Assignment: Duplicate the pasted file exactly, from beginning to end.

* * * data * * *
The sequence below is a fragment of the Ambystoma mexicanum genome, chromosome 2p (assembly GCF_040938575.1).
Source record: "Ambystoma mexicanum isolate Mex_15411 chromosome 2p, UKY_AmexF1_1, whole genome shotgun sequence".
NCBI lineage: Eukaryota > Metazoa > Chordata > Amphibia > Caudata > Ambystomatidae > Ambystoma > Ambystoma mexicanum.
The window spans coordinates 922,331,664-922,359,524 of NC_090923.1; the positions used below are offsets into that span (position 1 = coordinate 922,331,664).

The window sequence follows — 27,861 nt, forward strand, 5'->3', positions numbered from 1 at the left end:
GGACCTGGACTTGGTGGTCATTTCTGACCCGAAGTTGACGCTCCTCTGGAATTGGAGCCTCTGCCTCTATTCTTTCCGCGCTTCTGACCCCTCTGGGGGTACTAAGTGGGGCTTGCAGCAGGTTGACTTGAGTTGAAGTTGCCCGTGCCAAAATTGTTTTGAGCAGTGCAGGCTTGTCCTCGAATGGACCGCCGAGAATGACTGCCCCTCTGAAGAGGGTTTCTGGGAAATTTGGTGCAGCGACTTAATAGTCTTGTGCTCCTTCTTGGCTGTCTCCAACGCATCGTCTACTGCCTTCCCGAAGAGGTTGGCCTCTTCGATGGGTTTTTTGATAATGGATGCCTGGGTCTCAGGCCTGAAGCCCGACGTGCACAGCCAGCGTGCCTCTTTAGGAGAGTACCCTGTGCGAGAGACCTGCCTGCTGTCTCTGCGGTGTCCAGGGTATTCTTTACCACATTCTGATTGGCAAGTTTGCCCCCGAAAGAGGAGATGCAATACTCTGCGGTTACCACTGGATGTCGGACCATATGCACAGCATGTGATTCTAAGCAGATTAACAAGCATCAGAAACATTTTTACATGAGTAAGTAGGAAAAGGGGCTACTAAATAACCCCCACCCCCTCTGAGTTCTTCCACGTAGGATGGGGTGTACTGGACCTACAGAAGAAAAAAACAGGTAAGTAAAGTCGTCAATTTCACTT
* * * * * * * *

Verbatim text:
The sequence below is a fragment of the Ambystoma mexicanum genome, chromosome 2p (assembly GCF_040938575.1).
Source record: "Ambystoma mexicanum isolate Mex_15411 chromosome 2p, UKY_AmexF1_1, whole genome shotgun sequence".
NCBI lineage: Eukaryota > Metazoa > Chordata > Amphibia > Caudata > Ambystomatidae > Ambystoma > Ambystoma mexicanum.
The window spans coordinates 922,331,664-922,359,524 of NC_090923.1; the positions used below are offsets into that span (position 1 = coordinate 922,331,664).

The window sequence follows — 27,861 nt, forward strand, 5'->3', positions numbered from 1 at the left end:
GGACCTGGACTTGGTGGTCATTTCTGACCCGAAGTTGACGCTCCTCTGGAATTGGAGCCTCTGCCTCTATTCTTTCCGCGCTTCTGACCCCTCTGGGGGTACTAAGTGGGGCTTGCAGCAGGTTGACTTGAGTTGAAGTTGCCCGTGCCAAAATTGTTTTGAGCAGTGCAGGCTTGTCCTCGAATGGACCGCCGAGAATGACTGCCCCTCTGAAGAGGGTTTCTGGGAAATTTGGTGCAGCGACTTAATAGTCTTGTGCTCCTTCTTGGCTGTCTCCAACGCATCGTCTACTGCCTTCCCGAAGAGGTTGGCCTCTTCGATGGGTTTTTTGATAATGGATGCCTGGGTCTCAGGCCTGAAGCCCGACGTGCACAGCCAGCGTGCCTCTTTAGGAGAGTACCCTGTGCGAGAGACCTGCCTGCTGTCTCTGCGGTGTCCAGGGTATTCTTTACCACATTCTGATTGGCAAGTTTGCCCCCGAAAGAGGAGATGCAATACTCTGCGGTTACCACTGGATGTCGGACCATATGCACAGCATGTGATTCTAAGCAGATTAACAAGCATCAGAAACATTTTTACATGAGTAAGTAGGAAAAGGGGCTACTAAATAACCCCCACCCCCTCTGAGTTCTTCCACGTAGGATGGGGTGTACTGGACCTACAGAAGAAAAAAACAGGTAAGTAAAGTCGTCAATTTCACTT